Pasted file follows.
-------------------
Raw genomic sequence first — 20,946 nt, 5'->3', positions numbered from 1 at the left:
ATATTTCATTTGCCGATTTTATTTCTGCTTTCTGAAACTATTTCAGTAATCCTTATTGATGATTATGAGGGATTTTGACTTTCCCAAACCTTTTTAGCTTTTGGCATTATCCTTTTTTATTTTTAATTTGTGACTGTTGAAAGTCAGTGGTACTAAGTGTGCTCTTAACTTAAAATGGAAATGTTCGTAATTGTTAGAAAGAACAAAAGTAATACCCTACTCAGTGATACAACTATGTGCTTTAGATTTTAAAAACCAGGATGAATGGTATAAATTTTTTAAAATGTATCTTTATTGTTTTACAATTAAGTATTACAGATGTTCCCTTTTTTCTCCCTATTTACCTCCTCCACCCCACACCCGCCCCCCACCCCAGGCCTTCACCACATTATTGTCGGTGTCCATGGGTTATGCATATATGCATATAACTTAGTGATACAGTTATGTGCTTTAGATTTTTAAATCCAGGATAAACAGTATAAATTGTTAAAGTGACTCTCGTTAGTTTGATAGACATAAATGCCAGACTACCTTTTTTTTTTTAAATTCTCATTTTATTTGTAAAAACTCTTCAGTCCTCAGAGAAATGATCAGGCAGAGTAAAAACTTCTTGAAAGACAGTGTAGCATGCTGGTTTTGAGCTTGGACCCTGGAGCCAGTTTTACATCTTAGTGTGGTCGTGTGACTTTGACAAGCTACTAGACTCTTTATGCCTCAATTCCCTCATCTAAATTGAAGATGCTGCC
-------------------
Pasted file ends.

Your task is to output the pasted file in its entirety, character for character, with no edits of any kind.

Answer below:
Raw genomic sequence first — 20,946 nt, 5'->3', positions numbered from 1 at the left:
ATATTTCATTTGCCGATTTTATTTCTGCTTTCTGAAACTATTTCAGTAATCCTTATTGATGATTATGAGGGATTTTGACTTTCCCAAACCTTTTTAGCTTTTGGCATTATCCTTTTTTATTTTTAATTTGTGACTGTTGAAAGTCAGTGGTACTAAGTGTGCTCTTAACTTAAAATGGAAATGTTCGTAATTGTTAGAAAGAACAAAAGTAATACCCTACTCAGTGATACAACTATGTGCTTTAGATTTTAAAAACCAGGATGAATGGTATAAATTTTTTAAAATGTATCTTTATTGTTTTACAATTAAGTATTACAGATGTTCCCTTTTTTCTCCCTATTTACCTCCTCCACCCCACACCCGCCCCCCACCCCAGGCCTTCACCACATTATTGTCGGTGTCCATGGGTTATGCATATATGCATATAACTTAGTGATACAGTTATGTGCTTTAGATTTTTAAATCCAGGATAAACAGTATAAATTGTTAAAGTGACTCTCGTTAGTTTGATAGACATAAATGCCAGACTACCTTTTTTTTTTTAAATTCTCATTTTATTTGTAAAAACTCTTCAGTCCTCAGAGAAATGATCAGGCAGAGTAAAAACTTCTTGAAAGACAGTGTAGCATGCTGGTTTTGAGCTTGGACCCTGGAGCCAGTTTTACATCTTAGTGTGGTCGTGTGACTTTGACAAGCTACTAGACTCTTTATGCCTCAATTCCCTCATCTAAATTGAAGATGCTGCC